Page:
In English, many things are named after a particular country – but have you ever wondered what those things are called in those countries?
1(with pistols, swords)duelo masculinoto fight a duel — batirse en / a duelo
- to challenge sb to a duel — retar a algn a duelo
- Their betrothal is interrupted by an argument between their fathers and Guido has to defend the family honour in a duel, killing Lotario.
- As late as 1838, members of the American legislature were engaging in duels to settle disputes.
- Any civil disputes, in future, will be settled via a duel.
- Men had to defend their wives' honour in duels and sometimes ended up having to shoot their best friend as a result of a harmless (by today's standards) misunderstanding.
- He quickly apologized, but the rather impetuous soldier demanded that the matter be settled in a sword duel.
2(contest)duelo masculinocontienda femenino
- Chess' popularity was boosted in the 1980s by championship duels between Gary Kasparov and Anatoly Karpov (both from the former USSR).
- In 1972 the two had fought out an epic duel for the Open championship at Muirfield.
- The pairs contest was an exciting duel between China and Canada.
- Their semi-final duel with Banbridge at Rifle Park was always going to a special day and the Banbridge men made sure that all the stops were pulled out to impress both on and off the pitch.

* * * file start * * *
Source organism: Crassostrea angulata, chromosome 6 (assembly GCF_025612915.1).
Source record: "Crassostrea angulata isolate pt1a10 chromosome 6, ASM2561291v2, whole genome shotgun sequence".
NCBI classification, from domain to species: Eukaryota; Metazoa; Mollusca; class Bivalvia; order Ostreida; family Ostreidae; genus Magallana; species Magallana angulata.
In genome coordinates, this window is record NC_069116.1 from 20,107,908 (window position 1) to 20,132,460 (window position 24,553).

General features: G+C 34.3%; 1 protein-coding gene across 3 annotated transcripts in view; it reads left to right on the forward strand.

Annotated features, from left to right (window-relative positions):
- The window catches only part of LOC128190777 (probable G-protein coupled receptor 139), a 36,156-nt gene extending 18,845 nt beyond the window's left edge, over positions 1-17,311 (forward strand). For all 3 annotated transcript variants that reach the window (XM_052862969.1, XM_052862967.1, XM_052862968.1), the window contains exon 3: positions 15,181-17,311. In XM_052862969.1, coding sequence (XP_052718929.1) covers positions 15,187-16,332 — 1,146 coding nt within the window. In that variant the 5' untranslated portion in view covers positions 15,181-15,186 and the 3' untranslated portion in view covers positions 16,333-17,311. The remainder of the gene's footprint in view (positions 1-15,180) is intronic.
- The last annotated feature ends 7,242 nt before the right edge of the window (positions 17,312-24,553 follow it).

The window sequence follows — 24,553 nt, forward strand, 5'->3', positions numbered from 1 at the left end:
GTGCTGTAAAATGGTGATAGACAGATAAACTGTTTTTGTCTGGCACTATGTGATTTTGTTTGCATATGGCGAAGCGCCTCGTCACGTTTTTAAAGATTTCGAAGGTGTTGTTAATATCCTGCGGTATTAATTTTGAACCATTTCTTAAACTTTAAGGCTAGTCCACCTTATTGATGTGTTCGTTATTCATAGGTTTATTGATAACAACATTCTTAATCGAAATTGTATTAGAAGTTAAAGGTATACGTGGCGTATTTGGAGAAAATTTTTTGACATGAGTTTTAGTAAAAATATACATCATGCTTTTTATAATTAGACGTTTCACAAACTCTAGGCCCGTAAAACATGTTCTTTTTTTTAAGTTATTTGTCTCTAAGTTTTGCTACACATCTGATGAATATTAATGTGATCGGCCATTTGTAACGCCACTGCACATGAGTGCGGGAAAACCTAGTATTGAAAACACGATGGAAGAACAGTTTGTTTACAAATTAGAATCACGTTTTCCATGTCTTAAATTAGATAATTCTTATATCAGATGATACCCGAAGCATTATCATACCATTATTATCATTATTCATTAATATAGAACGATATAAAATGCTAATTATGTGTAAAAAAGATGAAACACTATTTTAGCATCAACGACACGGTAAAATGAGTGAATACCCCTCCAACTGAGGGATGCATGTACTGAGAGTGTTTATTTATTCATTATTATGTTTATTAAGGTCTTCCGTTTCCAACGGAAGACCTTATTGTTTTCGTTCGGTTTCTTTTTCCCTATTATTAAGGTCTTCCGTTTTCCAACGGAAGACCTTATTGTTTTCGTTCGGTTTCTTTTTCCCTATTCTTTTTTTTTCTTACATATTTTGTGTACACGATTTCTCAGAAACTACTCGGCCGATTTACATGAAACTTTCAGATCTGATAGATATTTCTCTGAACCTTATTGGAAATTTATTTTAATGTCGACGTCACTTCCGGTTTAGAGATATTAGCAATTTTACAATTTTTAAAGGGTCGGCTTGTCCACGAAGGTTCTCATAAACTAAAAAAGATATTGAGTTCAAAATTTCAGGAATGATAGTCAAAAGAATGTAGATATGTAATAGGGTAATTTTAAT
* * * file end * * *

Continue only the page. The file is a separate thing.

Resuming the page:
- He turns aggressive and a verbal duel follows, shattering any semblance of peace that remains.
- Falvelon's victory in the Sprint came after a testing duel in the final furlong with American challenger Morluc.
- Such long-winding queues are not without their liberal dose of verbal duels about who jumped the queue or who ought to pay first making onlookers wonder who is better at it - children or parents.
- But almost always, awards result in controversies and verbal duels.
- He likes to take on the bowlers and it is not averse to verbal duels if required.
- The President won a clear victory in the second encounter - the month-long duel of the political conventions.
- He entered into a verbal duel with his officer and later opened indiscriminate fire at him.
- History would always lend its own edge to modern duels between these two clubs.
- To take the gold, Carter engaged in a head-to-head duel with his countryman, world champion Bevan Docherty.
- This contest produced a thrilling duel between the Rosewell House winner and Full Cream but Smullen did his work well and increased his lead at the top of the jockeys table.
- When fighting out an epic duel with Courier in the Australian Open a few years ago Sampras appeared on the verge of collapse from cramp.
- For Mickelson, the next decade will bring a lot more excitement, majors and, we hope, head-to-head duels with Woods.
- Crowds flocked to world championship duels on the Wanganui River, in Sydney and on the Zambesi River.
- In three head-to-head duels with Ben Hogan, including the 1954 Masters playoff, Snead won them all.
- We entertained ourselves with a talent show, boxing matches and tug-of-war duels.
- The ruling is incapable of ending the duel between the opposition and the ruling party.
verbo intransitivodueled, duelled, dueling, duelling
1batirse en duelobatirse a duelo América Latinato duel with sb — batirse en duelo con algn
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